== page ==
Concert Review: Moody Blues prove they've still got it
11:27 PM CDT on Wednesday, September 2, 2009
By MARIO TARRADELL Music Critic firstname.lastname@example.org
The synchronicity between the Moody Blues and the Dallas Symphony Orchestra truly manifested itself in the second half of the English band's concert Wednesday, the first of two sold-out nights at the Meyerson Symphony Center.
"Isn't Life Strange" from 1972 embellished its already ethereal quality with gorgeous strings from the orchestra and beautiful flute playing from Norda Mullen. John Lodge was on lead vocals, but the harmonies between him and band frontman Justin Hayward created soaring drama punctuated by the interplay between smoke and light rays.
Then, of course, there's "Nights In White Satin," the Moodies signature ballad. It began with the recitation from drummer Graeme Edge and quickly took flight in Hayward's hands. The flute solo, the symphonic finale and the engulfing chorus made for quite a wow moment.
Yet the biggest stunner is the longevity of this group 45 years after its inception. Yes, the core is down to a trio after the 2002 retirement of flutist Ray Thomas. Onstage the group employs four other musicians to help create the wall of sound. But if anything the Moody Blues are in the midst of a third, or maybe fourth wind.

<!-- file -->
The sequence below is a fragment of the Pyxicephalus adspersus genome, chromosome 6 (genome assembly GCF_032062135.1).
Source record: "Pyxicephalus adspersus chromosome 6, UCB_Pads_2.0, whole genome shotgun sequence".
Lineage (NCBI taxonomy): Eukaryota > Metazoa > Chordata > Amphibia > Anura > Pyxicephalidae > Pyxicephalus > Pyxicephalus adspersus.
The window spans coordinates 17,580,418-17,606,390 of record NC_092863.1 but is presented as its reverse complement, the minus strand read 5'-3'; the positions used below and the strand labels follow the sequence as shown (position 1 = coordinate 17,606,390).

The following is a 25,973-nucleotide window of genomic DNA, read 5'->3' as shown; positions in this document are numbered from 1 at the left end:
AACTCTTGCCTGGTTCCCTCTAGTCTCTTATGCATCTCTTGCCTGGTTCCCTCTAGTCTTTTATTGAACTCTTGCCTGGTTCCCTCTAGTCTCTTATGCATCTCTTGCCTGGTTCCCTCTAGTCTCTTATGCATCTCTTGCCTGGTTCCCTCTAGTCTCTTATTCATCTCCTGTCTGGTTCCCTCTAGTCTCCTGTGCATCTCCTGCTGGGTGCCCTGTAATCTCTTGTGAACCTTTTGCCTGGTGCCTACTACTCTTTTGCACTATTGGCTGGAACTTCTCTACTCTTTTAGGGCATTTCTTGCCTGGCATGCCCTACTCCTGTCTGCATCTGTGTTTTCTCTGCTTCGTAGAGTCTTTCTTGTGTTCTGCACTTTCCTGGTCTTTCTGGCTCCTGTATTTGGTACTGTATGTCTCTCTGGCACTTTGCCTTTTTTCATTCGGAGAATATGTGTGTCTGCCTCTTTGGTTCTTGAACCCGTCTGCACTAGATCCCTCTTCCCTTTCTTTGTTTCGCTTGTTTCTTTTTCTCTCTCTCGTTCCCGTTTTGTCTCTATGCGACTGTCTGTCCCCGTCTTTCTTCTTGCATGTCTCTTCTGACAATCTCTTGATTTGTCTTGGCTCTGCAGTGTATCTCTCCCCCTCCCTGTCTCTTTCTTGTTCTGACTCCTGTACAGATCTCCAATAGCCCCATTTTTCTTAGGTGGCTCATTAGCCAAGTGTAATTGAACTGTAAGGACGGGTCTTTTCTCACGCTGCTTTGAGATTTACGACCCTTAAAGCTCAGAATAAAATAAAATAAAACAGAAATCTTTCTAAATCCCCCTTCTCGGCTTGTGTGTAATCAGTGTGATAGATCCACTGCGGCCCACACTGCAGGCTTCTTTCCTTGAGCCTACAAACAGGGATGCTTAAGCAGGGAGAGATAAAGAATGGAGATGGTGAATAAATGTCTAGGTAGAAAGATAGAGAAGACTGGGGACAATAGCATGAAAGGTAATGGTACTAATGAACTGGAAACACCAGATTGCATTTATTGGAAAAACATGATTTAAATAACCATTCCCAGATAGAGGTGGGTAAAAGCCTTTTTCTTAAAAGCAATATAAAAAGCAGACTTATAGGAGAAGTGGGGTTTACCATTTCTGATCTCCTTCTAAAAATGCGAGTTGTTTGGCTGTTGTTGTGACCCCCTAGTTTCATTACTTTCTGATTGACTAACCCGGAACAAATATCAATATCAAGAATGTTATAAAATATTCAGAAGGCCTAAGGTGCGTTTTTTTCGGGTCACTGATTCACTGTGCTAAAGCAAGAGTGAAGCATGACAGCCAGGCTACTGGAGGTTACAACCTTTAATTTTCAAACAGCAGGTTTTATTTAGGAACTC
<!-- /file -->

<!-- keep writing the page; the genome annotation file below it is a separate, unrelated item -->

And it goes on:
"Nights In White Satin" is in Rob Zombie's Halloween II movie. The melodic "Tuesday Afternoon," which arrived early in the first half of the two-hour set, is prominently heard in a Visa commercial. The band regularly tours and always draws an enthusiastic crowd.
The songs are the reason they endure. We're talking about "The Voice," the concert opener, as well as "Your Wildest Dreams," "The Other Side of Life" and "I Know You're Out There Somewhere," all staples from the '80s.
We can even mention "I'm Just a Singer (In a Rock 'n' Roll Band)" and "Ride My See-Saw," the encore number. Those and many more keep the Moody Blues alive and viable.